Maximum acceleration, frequency and mechanical energy of a springby jmgXD6 Tags: frequency of motion, maximum acceleration, mechanical energy, spring 

#1
May812, 01:44 PM

P: 17

1. When a 0.20kg block is suspended from a vertically hanging spring, it stretches the spring from its original length of 0.050m to 0.060m. The same block is attached to the same spring and placed on a horizontal, frictionless surface. The block is then pulled so that the spring stretches to a total length of 0.10m. The block is released at time t=0 s and undergoes simple harmonic motion.
0.20 kg [_]/\/\/\/\ ________spring 1. What is the maximum acceleration of the block? 2. What is the frequency of the motion? 3.What is the total mechanical energy of the system at any instant? F=mg=k/x a=(k/m)x ω=2∏/T Emechanical energy=U+k For acceleration it should be 98m/s because when the mass was hanging down the spring x=.010m and F=1.96 that would mean k=196 then plugged into a=k/m*x with .1 as x the answer should be 98m/s. I'm sure it's right, but let me know if I'm wrong. I'm having trouble though finding the other two answers, for frequency of motion I can't find time and for mechanical energy I can't find the equation for potential energy in a spring.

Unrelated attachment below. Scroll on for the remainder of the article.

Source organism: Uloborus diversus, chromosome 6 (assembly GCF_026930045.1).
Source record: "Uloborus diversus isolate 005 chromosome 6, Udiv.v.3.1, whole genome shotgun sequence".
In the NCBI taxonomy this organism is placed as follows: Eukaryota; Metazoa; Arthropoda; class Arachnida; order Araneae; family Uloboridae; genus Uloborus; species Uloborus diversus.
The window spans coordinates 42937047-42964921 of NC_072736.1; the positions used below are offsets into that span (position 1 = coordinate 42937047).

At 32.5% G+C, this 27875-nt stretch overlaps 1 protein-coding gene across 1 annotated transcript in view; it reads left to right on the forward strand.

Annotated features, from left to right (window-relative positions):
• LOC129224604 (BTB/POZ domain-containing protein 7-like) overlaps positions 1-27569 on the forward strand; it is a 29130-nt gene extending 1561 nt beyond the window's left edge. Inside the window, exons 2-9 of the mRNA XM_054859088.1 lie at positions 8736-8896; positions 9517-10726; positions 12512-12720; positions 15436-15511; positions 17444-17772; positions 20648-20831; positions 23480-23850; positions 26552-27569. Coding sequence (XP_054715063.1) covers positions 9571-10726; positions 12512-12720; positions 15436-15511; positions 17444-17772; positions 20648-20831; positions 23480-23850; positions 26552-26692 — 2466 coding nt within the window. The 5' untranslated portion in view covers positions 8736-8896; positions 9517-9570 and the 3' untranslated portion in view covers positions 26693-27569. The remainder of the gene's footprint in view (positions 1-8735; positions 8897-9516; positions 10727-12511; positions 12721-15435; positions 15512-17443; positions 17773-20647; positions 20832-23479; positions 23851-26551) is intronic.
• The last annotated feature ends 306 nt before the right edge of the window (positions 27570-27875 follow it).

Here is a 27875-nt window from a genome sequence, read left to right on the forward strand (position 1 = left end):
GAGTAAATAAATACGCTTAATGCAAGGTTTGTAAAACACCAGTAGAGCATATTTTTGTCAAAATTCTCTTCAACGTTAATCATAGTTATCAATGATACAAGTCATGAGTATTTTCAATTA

#2
May912, 01:59 PM

P: 1,195

Mechanical energy (PE+KE) is constant in this system. That being the case, the derivative of it with respect to time is zero. Assume the displacement to be simple harmonic motion such as
x = A*sin(omega*t) Knowing that PE=(kx^2)/2 and KE=(mv^2)/2, you can proceed from there to get the natural frequency. 



#3
May912, 07:47 PM

P: 17

But how would you get velocity?




#4
May912, 09:56 PM

P: 317

Maximum acceleration, frequency and mechanical energy of a spring
The velocity at any time is simply the time derivative of the position.




#5
May1012, 08:14 AM

P: 17

I found v=+ or √(k/m)√A^2 x^2 with A equals the amplitude of motion but what's the amplitude of motion?




#6
May1012, 09:18 AM

P: 1,195

"v=+ or √(k/m)√A^2 x^2"
Where did you get the above expression? The x^2? The amplitude of the motion is given in the problem statement. 



#7
May1012, 09:32 AM

P: 17

It was in my physics book, the square root of k over m times the square root of A squared minus x squared. Is the amplitude of motion the same as x, .1 or is it .01? I just forgot to put it into parentheses.




#8
May1012, 10:40 AM

P: 1,195

"its original length of 0.050m ......The block is then pulled so that the spring stretches to a total length of 0.10m."
Problem states that the original length is 0.05m. So if it is initially streached to 0.10m, the amplitude is 0.05m. 


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